Burst Spinal Cord Stimulation in a Patient with Complex Regional Pain Syndrome: A 2-year Follow-Up

Nadia Kriek, G Groeneweg, Frank Huygen

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17 Citations (Scopus)


Spinal cord stimulation (SCS) is an effective therapy to treat most patients with complex regional pain syndrome (CRPS); however, the effect is not always maintained over time. We present a case report of a patient successfully treated with burst SCS after a diminishing effect of conventional tonic stimulation. Burst stimulation is a novel method of SCS consisting of delivering 5 spikes at 500 Hz, 40 times/s (pulse width 1 mseconds). The current output is set to a subthreshold level for paresthesia in the supine position. Report of a case: A 65-year-old woman with CRPS in the left upper extremity experienced a diminishing effect of conventional tonic SCS over time, resulting in an increase of pain with a mean Numerical Rating Score (NRS) of 8. After treatment with burst SCS, the NRS declined to 2 and remained at that level for 2 years. An intermediate/brief period, due to increased CRPS activity, resulted in a higher pain score, which was successfully managed by increasing the burst stimulation to a higher level of subthreshold stimulation. Discussion: In this patient with CRPS, burst SCS was successful in reducing pain scores that could no longer be achieved with conventional tonic stimulation. It appears that pain reduction with burst SCS can be sustained for a relatively long period of time.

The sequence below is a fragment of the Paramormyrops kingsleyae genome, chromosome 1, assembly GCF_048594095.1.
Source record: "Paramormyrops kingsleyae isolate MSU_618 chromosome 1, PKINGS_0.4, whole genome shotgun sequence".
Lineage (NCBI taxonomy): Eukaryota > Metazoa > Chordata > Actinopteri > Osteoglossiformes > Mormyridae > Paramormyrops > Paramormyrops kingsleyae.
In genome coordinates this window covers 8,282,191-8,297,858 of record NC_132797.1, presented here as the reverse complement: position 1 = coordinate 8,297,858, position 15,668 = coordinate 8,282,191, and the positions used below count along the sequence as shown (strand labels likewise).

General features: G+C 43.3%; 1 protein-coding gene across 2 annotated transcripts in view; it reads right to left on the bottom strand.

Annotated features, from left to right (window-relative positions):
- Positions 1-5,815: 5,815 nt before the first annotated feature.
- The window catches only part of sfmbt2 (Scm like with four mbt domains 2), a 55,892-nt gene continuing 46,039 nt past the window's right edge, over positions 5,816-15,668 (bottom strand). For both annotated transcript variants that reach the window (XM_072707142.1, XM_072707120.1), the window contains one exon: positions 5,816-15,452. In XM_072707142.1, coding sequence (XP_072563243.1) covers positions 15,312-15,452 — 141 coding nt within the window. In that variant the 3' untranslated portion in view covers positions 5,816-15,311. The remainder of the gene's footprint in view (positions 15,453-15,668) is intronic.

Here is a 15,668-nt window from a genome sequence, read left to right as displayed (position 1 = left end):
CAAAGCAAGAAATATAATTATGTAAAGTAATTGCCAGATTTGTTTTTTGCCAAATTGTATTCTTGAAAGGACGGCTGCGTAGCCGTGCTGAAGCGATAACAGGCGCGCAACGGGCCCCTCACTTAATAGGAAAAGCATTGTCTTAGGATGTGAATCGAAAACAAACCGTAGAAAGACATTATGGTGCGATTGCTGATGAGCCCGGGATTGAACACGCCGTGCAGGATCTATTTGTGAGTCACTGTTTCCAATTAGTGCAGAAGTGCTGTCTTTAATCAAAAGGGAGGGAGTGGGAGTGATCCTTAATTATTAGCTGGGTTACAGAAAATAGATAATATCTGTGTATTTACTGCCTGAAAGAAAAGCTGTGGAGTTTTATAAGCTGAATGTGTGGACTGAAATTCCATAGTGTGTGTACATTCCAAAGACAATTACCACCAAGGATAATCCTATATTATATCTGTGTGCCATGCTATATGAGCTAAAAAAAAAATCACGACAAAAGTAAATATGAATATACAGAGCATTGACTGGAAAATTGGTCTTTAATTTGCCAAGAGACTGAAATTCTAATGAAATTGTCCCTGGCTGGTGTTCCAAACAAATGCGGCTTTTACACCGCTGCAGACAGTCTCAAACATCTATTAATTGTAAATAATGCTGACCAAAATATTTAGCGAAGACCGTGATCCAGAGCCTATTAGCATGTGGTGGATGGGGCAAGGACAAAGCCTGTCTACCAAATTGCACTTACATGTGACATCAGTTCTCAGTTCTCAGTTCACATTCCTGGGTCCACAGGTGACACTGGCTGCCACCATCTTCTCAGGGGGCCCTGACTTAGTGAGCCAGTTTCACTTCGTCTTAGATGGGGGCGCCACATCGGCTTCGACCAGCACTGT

Original languageUndefined/Unknown
Pages (from-to)E59-E64
JournalPain Practice
Issue number6
Publication statusPublished - 2015

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